Annie Clark, better known by her nom de guerre St. Vincent, dragged the guerre to the stage this past Sunday, March 2nd for the second performance of a two-night stint at the 9:30 Club. Both shows sold out weeks in advance, and needless to say the venue was packed with fans eager to hear work off of her self-titled fourth album dropped just a week earlier. After the completely underwhelming warm-up artist Holly Herndon wrapped up a 30 minute set of organ-rattling bass lines and ambient moaning, St. Vincent and company finally strutted on stage. Opening with the first track off of her new album, “Rattlesnake,” the audience was immediately revved for an incredible set. Following with “Digital Witness,” “Cruel,” and later “A Mouth Full of Blood,” it was obvious that she’d be mixing up her set list and pulled from her entire discography (the complete set list can be found here).
I’ll admit I rarely sit through an entire St. Vincent album, largely because the songs can get tedious. Her work is an incredibly precise interpretation of chaos, as if every musical knot and tangle were positioned with a magnifying glass and a pair of tweezers. While intricate, I usually find myself wishing for some basic foundation of musical meat that goes missing from her music in its sterile, pre-recorded form. Live, St. Vincent is a completely different story. Every song had a new sense of grounded urgency and anchored power, and the flexibility of each track allowed her to deviate from the recording without pissing off the fans.
That’s not to say that St. Vincent was any less in control. In fact, Annie controlled her show like a storm cloud on a taught leash; her music had a seemingly delicate and tenuous entry, only to be followed by rolling, distorted power-riffs extracted from her guitar with confident dexterity. And even though she played her usual wide-eyed, broken doll gimmick, every once in awhile you could catch her breaking character with a satisfied half-smile, an expression that said, “This is what I do for a living and it’s fucking awesome.” These moments where the audience could see that she took herself seriously, but not too seriously helped the show walk St. Vincent’s signature fine line between music and performance art. Her avant-garde dress, robotic movements, and occasionally screechy singing were a little heavy-handed. Had she not subtly broken character or stopped to chat with the audience, the concert could have easily slipped into pretentious art-house territory.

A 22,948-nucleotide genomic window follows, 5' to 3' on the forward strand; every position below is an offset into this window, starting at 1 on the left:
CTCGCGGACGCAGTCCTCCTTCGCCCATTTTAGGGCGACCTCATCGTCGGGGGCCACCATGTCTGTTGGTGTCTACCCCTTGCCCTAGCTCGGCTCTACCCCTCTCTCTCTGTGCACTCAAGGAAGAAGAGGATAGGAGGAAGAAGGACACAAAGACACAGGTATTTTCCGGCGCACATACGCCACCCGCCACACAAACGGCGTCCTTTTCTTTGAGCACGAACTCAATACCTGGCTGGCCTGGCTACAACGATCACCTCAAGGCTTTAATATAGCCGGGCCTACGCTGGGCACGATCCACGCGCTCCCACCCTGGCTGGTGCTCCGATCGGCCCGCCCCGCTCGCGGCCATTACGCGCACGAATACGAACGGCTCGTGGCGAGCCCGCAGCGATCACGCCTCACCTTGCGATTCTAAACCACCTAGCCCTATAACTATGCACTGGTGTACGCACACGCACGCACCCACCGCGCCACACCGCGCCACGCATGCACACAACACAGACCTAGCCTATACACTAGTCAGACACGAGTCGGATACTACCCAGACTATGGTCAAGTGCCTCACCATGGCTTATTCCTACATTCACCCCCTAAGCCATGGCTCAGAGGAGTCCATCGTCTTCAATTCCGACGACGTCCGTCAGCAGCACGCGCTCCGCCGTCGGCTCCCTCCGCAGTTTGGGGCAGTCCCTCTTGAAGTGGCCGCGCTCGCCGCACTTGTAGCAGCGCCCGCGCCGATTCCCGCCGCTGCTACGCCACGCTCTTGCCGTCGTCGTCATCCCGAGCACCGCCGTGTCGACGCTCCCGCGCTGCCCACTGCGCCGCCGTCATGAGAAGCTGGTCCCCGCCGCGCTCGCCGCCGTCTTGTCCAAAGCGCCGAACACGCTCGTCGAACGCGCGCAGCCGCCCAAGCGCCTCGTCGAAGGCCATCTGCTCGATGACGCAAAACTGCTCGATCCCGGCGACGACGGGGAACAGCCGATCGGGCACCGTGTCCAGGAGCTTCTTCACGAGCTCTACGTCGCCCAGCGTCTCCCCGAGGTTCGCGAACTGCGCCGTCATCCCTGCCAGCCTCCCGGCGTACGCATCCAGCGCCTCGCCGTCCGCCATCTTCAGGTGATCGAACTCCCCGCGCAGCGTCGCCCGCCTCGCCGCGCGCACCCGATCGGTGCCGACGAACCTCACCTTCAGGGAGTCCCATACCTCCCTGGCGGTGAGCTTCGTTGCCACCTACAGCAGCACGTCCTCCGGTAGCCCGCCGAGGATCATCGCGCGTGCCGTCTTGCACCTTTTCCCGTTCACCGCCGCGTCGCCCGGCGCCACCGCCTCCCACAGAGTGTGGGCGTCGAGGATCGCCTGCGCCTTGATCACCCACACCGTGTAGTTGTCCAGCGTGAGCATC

If anything, St. Vincent is a calculated storyteller. Maybe not in the traditional narrative sense, but her Sunday performance had a definitive arch and resolution. After closing the show with a powerhouse performance of the psycho dance party tune “Krokodil,” Annie Clark tiptoed back on stage for a heartbreakingly raw acoustic version of “Strange Mercy,” allowing the audience a moment of reflection. When the encore ended with “Your Lips Are Red,” you could tell the audience was reluctant to call it a night. For two hours, St. Vincent had expertly rattled through her repertoire, inviting her fans along for the ride. And even if you’re like me and don’t quite get her style, St. Vincent is certainly one not to miss.